Are oats gluten free, or not? And why can’t you buy gluten free oats in Australia? Let’s get this cleared up, because it’s definitely a topic of confusion, even if you are from the Northern Hemisphere where you CAN buy gluten-free oats!

If you follow a gluten-free diet in Australia, you probably tend to avoid oats, as you’ll find it impossible to find any that are labelled gluten free.

 

Why Can’t I Buy Gluten Free Oats in Australia?

It’s all to do with the Australian Food Standards Code (AFSC). Currently, the available tests for measuring gluten in foods only test for the types of gluten found in wheat, barley and rye. There is no test for the type that is found in oats, therefore the AFSC does not allow any Australian oat products to be labelled ‘gluten-free.’ You can read more about this by clicking here.

The regulations are different in the US and Europe, who allow oats that have been cleared from contamination with wheat, barley and rye to be labelled as gluten-free.

This is because the protein in oats that is most similar to the gluten protein found in wheat, rye and barley – known as ‘avenin’ – will not cause a reaction in most coeliacs.

 

Are Wheat-free Oats Gluten-free?

As I just touched on, oats contain a protein (or prolamin) called ‘avenin’, which is a type of gluten. Although, there does seem to be some scientific debate as to whether or not it actually is gluten. At the very least, it is very similar to gluten.

However, avenin has a different structure to the glutens contained in other foods (such as wheat and barley) and is tolerated by most people with ceoliac disease.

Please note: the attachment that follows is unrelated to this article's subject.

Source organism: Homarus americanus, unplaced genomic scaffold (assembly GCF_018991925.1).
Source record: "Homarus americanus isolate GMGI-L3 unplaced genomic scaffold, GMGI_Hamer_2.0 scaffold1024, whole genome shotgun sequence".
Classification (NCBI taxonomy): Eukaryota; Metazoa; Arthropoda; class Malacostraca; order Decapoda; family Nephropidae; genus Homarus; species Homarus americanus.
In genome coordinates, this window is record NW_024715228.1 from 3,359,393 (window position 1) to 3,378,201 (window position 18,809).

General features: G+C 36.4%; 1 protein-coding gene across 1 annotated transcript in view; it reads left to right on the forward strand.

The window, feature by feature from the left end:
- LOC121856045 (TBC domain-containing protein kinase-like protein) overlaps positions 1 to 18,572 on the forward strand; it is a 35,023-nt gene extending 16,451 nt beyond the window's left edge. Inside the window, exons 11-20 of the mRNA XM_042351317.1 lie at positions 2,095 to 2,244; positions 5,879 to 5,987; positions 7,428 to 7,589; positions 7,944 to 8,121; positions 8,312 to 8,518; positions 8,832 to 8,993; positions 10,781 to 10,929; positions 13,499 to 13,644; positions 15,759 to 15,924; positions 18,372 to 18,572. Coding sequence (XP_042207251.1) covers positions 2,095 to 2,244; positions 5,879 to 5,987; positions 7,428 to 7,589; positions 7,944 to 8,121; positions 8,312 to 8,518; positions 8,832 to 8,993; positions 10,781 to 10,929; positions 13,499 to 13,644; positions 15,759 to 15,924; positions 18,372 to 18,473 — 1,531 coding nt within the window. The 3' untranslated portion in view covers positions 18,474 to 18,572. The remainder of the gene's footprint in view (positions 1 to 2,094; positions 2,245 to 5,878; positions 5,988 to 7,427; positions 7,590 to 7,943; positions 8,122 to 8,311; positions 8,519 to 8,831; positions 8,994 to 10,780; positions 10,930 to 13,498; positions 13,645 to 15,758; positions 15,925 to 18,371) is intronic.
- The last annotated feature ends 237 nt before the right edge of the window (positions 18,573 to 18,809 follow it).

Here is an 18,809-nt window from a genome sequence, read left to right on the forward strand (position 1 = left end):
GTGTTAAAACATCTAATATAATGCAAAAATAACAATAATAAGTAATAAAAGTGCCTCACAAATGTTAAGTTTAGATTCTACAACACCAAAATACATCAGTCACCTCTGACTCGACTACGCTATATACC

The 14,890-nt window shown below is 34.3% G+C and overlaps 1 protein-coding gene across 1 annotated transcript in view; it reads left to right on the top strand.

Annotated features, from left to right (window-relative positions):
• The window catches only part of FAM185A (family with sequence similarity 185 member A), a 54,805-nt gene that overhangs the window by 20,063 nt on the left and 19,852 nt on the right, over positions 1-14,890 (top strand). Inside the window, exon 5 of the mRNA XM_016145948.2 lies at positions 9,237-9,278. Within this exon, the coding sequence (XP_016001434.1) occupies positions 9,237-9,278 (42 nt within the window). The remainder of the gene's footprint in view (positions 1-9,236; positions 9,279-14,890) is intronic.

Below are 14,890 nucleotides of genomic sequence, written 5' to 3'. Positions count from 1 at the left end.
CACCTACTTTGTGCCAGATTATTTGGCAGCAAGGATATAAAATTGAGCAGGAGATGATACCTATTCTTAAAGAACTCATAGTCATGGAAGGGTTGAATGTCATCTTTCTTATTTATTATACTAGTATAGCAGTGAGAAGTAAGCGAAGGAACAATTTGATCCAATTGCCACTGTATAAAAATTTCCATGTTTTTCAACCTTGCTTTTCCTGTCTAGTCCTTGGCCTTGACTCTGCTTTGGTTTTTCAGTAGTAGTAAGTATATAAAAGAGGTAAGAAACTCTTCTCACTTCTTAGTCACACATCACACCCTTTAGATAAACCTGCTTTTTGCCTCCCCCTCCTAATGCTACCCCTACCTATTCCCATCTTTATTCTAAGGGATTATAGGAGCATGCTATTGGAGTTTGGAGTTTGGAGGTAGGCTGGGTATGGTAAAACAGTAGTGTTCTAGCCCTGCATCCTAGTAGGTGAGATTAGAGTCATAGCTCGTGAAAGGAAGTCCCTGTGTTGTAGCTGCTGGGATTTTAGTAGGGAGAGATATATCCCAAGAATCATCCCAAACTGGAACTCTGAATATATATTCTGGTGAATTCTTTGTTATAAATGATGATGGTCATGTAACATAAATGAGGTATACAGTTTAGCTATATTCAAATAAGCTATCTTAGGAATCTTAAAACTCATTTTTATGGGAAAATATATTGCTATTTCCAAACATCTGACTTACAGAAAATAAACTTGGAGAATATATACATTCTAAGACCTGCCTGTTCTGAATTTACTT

The problem for ceoliacs with many conventionally grown oats though is cross-contamination with gluten-containing foods.

Here in Australia you can find oats labelled with such things as ‘wheat-free’, ‘uncontaminated’ and/or ‘gluten-friendly’, such as these ones by Gloriously Free Oats:

Aussie Oats

The same oat products in the EU or US would be labelled ‘gluten-free’.

However, most international Ceoliac organisations warn that if a coeliac can tolerate oats (i.e. they don’t have a serious or immediate reaction), it does not necessarily mean that the body is not having an immune response to the avenin.

 

So, What’s the Conclusion?

To sum things up: Oats that have not been cross-contaminated with wheat or other gluten-containing foods will likely be tolerated by a ceoliac. They will almost always be tolerated with milder conditions such as gluten intolerance.

In saying that, it is recommended that if you are ceoliac, to only consume wheat-free/uncontaminated oats under the supervision of a doctor or other health professional who can monitor your body’s specific immune response.

If you live in Australia with any level of gluten intolerance, or if you are trying to stick to a diet free from gluten, try to always buy oats labelled ‘wheat-free’ or ‘uncontaminated’ from the health food store.

If you live in the US or EU, oats labelled ‘gluten-free’ will be free from contamination from other gluten-containing foods.

In either case, oats contain a gluten-like protein called avenin, which can trigger immune responses similar to gluten in some coeliacs.

 

Since I’m based in Australia, you won’t see me tagging my recipes that use oats as gluten-free, even though many of you coeliacs could happily enjoy them.

If you know you’ve got the green light for oats in your diet, here are a few of my otherwise gluten-free recipes that contain oats:

 

Hope this helped to clear some of the confusion around whether or not oats are suitable for a gluten-free diet! 🌱✌️

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